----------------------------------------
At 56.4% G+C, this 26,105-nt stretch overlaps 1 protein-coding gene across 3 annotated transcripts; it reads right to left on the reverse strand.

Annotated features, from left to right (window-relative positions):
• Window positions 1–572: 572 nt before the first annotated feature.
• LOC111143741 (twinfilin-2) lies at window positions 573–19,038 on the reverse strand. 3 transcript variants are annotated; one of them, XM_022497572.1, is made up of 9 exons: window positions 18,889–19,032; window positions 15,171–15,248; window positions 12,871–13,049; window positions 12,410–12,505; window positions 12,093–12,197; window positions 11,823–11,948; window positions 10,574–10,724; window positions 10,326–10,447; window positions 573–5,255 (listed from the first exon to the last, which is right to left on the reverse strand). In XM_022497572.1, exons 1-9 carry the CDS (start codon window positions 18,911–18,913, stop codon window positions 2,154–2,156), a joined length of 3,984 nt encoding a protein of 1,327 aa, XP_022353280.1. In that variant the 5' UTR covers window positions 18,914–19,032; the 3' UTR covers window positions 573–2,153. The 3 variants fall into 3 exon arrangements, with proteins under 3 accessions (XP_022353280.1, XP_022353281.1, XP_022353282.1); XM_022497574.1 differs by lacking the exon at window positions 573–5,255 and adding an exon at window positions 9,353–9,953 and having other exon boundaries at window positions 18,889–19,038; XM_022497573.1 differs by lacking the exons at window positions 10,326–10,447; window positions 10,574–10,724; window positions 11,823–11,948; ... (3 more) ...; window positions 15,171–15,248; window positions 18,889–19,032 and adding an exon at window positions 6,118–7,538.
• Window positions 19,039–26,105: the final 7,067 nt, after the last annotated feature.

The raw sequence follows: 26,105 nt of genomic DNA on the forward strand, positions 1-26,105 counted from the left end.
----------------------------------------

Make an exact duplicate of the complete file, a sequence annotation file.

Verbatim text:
At 56.4% G+C, this 26,105-nt stretch overlaps 1 protein-coding gene across 3 annotated transcripts; it reads right to left on the reverse strand.

Annotated features, from left to right (window-relative positions):
• Window positions 1–572: 572 nt before the first annotated feature.
• LOC111143741 (twinfilin-2) lies at window positions 573–19,038 on the reverse strand. 3 transcript variants are annotated; one of them, XM_022497572.1, is made up of 9 exons: window positions 18,889–19,032; window positions 15,171–15,248; window positions 12,871–13,049; window positions 12,410–12,505; window positions 12,093–12,197; window positions 11,823–11,948; window positions 10,574–10,724; window positions 10,326–10,447; window positions 573–5,255 (listed from the first exon to the last, which is right to left on the reverse strand). In XM_022497572.1, exons 1-9 carry the CDS (start codon window positions 18,911–18,913, stop codon window positions 2,154–2,156), a joined length of 3,984 nt encoding a protein of 1,327 aa, XP_022353280.1. In that variant the 5' UTR covers window positions 18,914–19,032; the 3' UTR covers window positions 573–2,153. The 3 variants fall into 3 exon arrangements, with proteins under 3 accessions (XP_022353280.1, XP_022353281.1, XP_022353282.1); XM_022497574.1 differs by lacking the exon at window positions 573–5,255 and adding an exon at window positions 9,353–9,953 and having other exon boundaries at window positions 18,889–19,038; XM_022497573.1 differs by lacking the exons at window positions 10,326–10,447; window positions 10,574–10,724; window positions 11,823–11,948; ... (3 more) ...; window positions 15,171–15,248; window positions 18,889–19,032 and adding an exon at window positions 6,118–7,538.
• Window positions 19,039–26,105: the final 7,067 nt, after the last annotated feature.

The raw sequence follows: 26,105 nt of genomic DNA on the forward strand, positions 1-26,105 counted from the left end.